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Jury Nullification | 18 Sep 2012

New Zealander’s Plea for Not Guilty Verdict Fails

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While jury nullification was recently exercised to deliver justice to a peaceful defendant in New Hampshire, jurors in New Zealand declined to use it to acquit a man charged with four victimless offenses.

Plea for Not Guilty Verdict Fails

Despite an impassioned plea from a Levin man facing drugs charges, it took a jury little more than two hours to find him guilty on all counts.

William Duffield McKee, known as Billy, was on trial in Palmerston North District Court this week facing four charges of selling small quantities of cannabis to an undercover policeman, and one of cultivating the drug.

Representing himself, McKee made a plea to the jury to find him not guilty as a means of pushing for a law change.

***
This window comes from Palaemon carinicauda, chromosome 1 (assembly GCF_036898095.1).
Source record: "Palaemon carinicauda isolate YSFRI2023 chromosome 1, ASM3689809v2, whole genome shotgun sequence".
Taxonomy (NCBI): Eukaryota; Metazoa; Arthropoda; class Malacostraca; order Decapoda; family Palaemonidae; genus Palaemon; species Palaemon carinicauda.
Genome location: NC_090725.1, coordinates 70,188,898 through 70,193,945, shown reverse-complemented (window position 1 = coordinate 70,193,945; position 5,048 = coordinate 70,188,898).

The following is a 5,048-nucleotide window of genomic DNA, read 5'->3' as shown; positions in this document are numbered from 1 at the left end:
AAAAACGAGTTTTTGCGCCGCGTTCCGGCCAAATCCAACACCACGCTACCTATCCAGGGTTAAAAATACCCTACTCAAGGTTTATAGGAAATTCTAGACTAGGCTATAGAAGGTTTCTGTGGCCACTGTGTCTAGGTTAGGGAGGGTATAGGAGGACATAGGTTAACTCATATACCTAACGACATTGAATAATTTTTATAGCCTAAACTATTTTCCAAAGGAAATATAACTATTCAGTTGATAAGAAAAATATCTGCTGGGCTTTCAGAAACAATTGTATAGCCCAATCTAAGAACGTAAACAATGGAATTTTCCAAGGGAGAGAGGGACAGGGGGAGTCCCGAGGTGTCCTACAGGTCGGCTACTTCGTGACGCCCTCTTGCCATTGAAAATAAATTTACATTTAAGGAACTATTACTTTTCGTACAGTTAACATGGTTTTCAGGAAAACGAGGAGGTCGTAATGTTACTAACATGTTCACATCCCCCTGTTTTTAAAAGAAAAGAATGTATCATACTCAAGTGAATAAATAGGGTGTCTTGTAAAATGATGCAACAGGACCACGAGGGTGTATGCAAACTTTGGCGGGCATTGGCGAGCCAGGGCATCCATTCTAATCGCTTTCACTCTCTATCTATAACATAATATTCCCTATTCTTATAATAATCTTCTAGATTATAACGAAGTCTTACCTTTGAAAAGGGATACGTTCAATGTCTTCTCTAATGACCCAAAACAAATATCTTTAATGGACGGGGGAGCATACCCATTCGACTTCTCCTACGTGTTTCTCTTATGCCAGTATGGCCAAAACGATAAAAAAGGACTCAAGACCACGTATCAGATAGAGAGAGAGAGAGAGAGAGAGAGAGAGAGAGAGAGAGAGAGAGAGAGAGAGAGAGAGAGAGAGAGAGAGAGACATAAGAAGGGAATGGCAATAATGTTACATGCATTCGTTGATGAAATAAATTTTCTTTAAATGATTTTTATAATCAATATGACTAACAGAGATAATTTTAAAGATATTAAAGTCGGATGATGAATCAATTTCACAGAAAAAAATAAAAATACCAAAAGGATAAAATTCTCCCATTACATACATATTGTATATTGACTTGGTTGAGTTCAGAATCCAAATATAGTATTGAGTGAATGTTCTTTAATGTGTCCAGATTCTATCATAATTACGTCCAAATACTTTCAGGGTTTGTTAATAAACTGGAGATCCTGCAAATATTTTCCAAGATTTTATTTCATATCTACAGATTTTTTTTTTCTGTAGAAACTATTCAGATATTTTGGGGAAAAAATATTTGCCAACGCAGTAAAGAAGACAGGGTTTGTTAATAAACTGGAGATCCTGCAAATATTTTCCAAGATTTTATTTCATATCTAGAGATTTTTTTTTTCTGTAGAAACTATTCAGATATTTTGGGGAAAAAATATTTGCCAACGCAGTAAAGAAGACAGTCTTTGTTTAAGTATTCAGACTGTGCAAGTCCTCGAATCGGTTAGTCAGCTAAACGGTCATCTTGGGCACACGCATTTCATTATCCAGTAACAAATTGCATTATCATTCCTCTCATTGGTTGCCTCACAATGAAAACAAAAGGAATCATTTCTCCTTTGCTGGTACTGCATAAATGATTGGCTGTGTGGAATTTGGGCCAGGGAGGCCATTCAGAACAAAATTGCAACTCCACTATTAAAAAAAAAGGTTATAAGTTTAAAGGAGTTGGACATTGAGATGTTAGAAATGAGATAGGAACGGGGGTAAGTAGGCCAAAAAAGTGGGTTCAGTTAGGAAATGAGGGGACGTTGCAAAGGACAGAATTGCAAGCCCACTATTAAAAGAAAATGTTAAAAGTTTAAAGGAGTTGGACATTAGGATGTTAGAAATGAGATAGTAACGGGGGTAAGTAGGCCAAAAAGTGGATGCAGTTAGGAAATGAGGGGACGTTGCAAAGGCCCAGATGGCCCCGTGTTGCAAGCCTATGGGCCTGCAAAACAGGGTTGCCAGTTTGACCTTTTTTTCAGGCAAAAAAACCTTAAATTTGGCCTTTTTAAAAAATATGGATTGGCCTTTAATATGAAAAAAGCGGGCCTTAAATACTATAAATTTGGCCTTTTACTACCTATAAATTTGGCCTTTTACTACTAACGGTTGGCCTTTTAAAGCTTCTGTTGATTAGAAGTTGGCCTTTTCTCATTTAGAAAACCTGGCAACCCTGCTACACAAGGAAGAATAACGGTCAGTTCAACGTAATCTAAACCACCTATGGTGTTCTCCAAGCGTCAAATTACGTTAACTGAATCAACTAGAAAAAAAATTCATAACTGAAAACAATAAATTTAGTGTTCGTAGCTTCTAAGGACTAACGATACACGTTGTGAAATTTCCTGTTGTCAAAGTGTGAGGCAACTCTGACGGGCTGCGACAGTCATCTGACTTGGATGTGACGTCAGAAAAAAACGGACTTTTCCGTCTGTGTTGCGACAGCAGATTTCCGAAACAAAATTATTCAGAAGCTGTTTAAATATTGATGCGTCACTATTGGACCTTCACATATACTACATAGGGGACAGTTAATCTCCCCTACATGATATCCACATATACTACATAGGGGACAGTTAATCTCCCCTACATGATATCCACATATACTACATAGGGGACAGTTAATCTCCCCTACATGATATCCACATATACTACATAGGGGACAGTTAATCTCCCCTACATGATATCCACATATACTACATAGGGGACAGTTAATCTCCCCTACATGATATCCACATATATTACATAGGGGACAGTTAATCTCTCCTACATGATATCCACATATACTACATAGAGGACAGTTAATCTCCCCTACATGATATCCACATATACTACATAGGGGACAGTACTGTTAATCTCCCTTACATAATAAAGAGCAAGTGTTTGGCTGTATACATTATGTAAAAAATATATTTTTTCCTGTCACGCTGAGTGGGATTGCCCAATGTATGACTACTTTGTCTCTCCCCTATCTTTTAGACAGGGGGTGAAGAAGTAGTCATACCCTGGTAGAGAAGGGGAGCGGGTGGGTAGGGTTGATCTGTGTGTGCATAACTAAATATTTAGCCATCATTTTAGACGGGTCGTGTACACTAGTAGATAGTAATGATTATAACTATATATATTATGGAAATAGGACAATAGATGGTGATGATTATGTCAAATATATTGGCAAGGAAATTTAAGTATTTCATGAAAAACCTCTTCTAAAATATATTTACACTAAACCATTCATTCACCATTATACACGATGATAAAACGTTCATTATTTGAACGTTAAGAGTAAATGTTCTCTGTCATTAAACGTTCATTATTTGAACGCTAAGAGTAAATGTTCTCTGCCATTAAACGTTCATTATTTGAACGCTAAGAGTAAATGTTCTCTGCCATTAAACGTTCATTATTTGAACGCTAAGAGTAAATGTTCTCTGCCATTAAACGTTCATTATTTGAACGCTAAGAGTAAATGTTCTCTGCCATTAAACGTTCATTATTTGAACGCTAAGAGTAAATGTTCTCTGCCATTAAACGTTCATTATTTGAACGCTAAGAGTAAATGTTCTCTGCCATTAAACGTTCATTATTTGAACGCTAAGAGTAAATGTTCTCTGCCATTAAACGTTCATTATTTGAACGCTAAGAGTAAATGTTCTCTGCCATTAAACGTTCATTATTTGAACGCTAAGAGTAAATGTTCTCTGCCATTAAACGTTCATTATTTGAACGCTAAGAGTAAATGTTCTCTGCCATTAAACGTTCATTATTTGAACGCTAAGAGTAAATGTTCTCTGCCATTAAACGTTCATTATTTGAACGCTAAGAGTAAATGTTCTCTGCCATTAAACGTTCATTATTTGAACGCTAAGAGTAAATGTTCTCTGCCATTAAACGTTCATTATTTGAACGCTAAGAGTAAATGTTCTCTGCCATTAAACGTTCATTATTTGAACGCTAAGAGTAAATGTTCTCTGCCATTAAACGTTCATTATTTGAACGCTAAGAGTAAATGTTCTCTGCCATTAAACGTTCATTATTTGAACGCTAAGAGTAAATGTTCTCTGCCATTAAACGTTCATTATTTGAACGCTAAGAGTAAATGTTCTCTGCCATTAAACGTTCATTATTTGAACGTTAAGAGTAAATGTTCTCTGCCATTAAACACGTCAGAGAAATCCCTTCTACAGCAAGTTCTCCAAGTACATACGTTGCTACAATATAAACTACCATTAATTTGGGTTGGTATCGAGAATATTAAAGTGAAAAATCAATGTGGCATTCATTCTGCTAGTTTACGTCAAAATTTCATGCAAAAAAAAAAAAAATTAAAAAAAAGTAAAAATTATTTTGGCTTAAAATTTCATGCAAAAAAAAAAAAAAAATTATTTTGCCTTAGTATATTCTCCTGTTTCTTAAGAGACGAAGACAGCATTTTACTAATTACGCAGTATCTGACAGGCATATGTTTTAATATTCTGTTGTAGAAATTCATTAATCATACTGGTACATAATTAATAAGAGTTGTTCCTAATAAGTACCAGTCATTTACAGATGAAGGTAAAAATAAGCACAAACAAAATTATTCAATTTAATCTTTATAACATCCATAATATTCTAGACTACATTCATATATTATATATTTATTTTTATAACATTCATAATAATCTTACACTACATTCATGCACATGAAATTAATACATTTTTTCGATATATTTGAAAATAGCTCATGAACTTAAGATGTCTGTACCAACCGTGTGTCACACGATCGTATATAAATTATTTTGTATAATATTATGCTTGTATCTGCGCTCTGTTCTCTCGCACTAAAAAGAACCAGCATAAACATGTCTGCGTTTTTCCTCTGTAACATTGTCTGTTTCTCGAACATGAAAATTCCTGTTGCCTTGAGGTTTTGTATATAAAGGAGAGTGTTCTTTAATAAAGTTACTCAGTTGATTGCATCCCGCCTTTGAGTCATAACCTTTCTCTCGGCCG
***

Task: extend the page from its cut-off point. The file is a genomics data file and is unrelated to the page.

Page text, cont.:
Several times he was stopped by Judge Barbara Morris when he tried to talk about the benefits of medicinal cannabis use, with the judge reminding him he could talk only about the evidence.

Outside court, he told the Manawatu Standard he was disappointed with the outcome.

McKee said some laws had been changed through juries returning not guilty verdicts and he had hoped that would be the case in this trial.

“We wanted to have a jury trial because we were trying to make the jury aware of their rights of nullification, where if they think a law is unjust they’ve got a right and obligation to [acquit].”

Click through for the entire article. We remind everyone that the right to consult one’s conscience and the responsibility to deliver a just verdict when serving as a juror does not depend on being in a particular geographical location or legal jurisdiction.

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